Axel Schäfer – SPD veteran

Axel Schäfer has been involved in politics for over fifty years.

In 1992, Axel Schäfer traveled to Armenia after an earthquake to bring medical supplies to hospitals. “When you look people in the eye, you can feel the human commonality,” says the politician, who has been a member of the SPD since 1969 and a member of the Bundestag since 2002.

In general, the 70-year-old, whom the media also call an SPD veteran, likes to be right in the thick of things. Throughout his long career, he has experienced many moving moments: In 1989, he traveled to Berlin directly after the Wall’s fall to cheer with the masses. In 2004, he postponed Christmas to be an election observer in Ukraine. And in 2015, he traveled to Paris the night after the attack on the editorial offices of “Charlie Hebdo” to offer support to the people on the streets.

Insights into geriatric care

Once a year, Schäfer completes a one-week internship. “When you have appointments 365 days a year as a professional politician, you have to experience the real life of the vast majority of people in between.”

In the past 26 years, he has been able to take on a wide variety of roles – from geriatric nurse to street cleaner to railroad service employee. That’s precisely why he never gave a thought to turning his back on politics. As a politician, he gets an extraordinary amount of input and the chance to shape his own life. Schäfer lives in Bochum, is married, has a son and two grandchildren.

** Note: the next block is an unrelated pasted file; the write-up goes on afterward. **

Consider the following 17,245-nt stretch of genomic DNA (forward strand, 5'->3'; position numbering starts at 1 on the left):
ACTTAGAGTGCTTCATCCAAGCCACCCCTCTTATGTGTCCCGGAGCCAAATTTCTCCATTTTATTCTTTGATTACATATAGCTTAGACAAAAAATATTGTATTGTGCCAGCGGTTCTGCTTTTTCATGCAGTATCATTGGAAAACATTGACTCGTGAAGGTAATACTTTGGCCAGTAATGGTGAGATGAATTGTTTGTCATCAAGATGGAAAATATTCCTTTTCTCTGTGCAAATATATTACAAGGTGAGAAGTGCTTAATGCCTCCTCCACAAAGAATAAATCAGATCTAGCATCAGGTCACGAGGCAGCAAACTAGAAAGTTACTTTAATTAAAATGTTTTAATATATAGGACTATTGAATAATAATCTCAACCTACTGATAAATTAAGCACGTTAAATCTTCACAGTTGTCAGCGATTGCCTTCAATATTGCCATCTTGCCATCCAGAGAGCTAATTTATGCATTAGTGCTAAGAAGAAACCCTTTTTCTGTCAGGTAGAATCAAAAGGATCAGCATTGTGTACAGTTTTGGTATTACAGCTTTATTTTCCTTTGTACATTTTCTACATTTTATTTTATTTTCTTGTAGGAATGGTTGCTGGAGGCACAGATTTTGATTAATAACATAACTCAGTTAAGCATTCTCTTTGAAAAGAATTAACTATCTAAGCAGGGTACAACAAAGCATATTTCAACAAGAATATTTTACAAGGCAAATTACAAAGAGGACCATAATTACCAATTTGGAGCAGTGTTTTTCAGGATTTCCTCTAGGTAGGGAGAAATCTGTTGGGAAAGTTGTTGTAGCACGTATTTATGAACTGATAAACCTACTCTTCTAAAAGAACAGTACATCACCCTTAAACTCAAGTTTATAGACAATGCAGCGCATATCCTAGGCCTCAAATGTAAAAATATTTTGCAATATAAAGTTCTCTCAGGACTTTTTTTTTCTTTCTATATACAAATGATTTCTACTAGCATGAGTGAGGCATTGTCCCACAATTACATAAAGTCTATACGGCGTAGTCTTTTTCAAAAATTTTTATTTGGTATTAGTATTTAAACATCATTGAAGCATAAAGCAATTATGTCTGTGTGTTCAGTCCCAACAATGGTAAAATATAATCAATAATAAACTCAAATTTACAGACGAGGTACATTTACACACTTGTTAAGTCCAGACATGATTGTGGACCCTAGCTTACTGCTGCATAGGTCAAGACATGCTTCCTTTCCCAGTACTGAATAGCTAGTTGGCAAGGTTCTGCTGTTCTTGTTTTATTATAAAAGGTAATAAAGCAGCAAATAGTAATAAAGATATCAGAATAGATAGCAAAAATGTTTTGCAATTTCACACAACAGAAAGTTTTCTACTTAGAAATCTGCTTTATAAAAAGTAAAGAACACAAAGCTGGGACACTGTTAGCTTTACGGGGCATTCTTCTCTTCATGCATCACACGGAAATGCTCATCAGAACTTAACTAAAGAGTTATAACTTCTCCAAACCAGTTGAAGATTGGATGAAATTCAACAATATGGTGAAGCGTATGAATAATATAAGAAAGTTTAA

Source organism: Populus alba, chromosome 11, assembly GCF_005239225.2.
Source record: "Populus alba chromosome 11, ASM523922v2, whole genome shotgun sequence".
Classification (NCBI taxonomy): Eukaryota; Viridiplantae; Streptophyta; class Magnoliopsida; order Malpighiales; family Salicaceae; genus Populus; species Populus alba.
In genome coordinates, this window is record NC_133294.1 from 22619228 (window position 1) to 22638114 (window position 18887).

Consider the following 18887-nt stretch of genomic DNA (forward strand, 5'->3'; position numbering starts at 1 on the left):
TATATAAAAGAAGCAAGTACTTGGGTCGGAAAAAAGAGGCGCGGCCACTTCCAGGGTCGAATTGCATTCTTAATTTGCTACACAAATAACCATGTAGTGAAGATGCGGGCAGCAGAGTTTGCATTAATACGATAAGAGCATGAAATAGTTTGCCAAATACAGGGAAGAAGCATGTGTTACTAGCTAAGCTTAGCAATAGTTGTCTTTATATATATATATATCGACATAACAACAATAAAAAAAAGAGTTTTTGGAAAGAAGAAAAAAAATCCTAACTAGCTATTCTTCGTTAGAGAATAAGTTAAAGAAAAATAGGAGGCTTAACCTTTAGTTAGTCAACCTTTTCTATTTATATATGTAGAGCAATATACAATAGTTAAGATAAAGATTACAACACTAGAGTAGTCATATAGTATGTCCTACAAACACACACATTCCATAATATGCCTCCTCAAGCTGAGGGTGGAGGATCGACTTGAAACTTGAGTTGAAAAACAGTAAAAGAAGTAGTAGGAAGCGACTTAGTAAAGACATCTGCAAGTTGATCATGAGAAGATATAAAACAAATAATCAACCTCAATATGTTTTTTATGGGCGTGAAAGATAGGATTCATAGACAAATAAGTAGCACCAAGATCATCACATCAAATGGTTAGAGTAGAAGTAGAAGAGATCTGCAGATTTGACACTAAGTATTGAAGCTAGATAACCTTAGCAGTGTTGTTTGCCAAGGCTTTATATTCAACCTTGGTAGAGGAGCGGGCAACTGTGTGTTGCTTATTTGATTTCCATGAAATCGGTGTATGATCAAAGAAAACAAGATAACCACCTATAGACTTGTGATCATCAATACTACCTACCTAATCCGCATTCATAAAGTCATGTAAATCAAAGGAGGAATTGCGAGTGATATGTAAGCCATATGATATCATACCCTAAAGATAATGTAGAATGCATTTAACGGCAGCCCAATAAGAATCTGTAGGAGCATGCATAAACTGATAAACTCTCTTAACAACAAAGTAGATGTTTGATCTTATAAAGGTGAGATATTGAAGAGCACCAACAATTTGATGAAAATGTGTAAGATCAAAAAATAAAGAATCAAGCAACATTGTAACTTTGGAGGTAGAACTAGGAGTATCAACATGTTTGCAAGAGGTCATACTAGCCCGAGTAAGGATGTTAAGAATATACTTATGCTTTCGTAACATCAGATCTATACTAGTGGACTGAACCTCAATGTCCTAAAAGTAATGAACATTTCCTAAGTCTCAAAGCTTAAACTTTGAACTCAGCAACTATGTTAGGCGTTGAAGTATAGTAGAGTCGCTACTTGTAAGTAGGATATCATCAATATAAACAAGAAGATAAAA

Showing solidarity for Ukraine

In his political assessments, he often refers to historical models and events. At the same time, he emphasizes that history can be interpreted in different political ways. For example, Putin invaded Ukraine because the dissolution of the Soviet Union was, in his view, the biggest historical mistake that needs to be corrected.

“You can see this action as a restoration of Russian legal space or as an imperial fever fantasy,” Schäfer says. But one must not forget that people are dying in this war, he adds. That’s why it’s important to him, above all, to show the world, for example, at solidarity events, “We Germans continue to be a very peace-loving people and we support Ukraine.”

European unification as most important national interest

He associates progress with the history of European unification and those countries that are now pushing to become members. He is concerned with the electoral successes of Euroskeptics and right-wing nationalist post-fascists in countries like Sweden, Poland, Italy and Hungary.

“Where the paternoster goes up on one side, it goes down on the other,” he says, adding – with reference to Joschka Fischer – that the most important national interest is still European unification. Janna Degener-Storr


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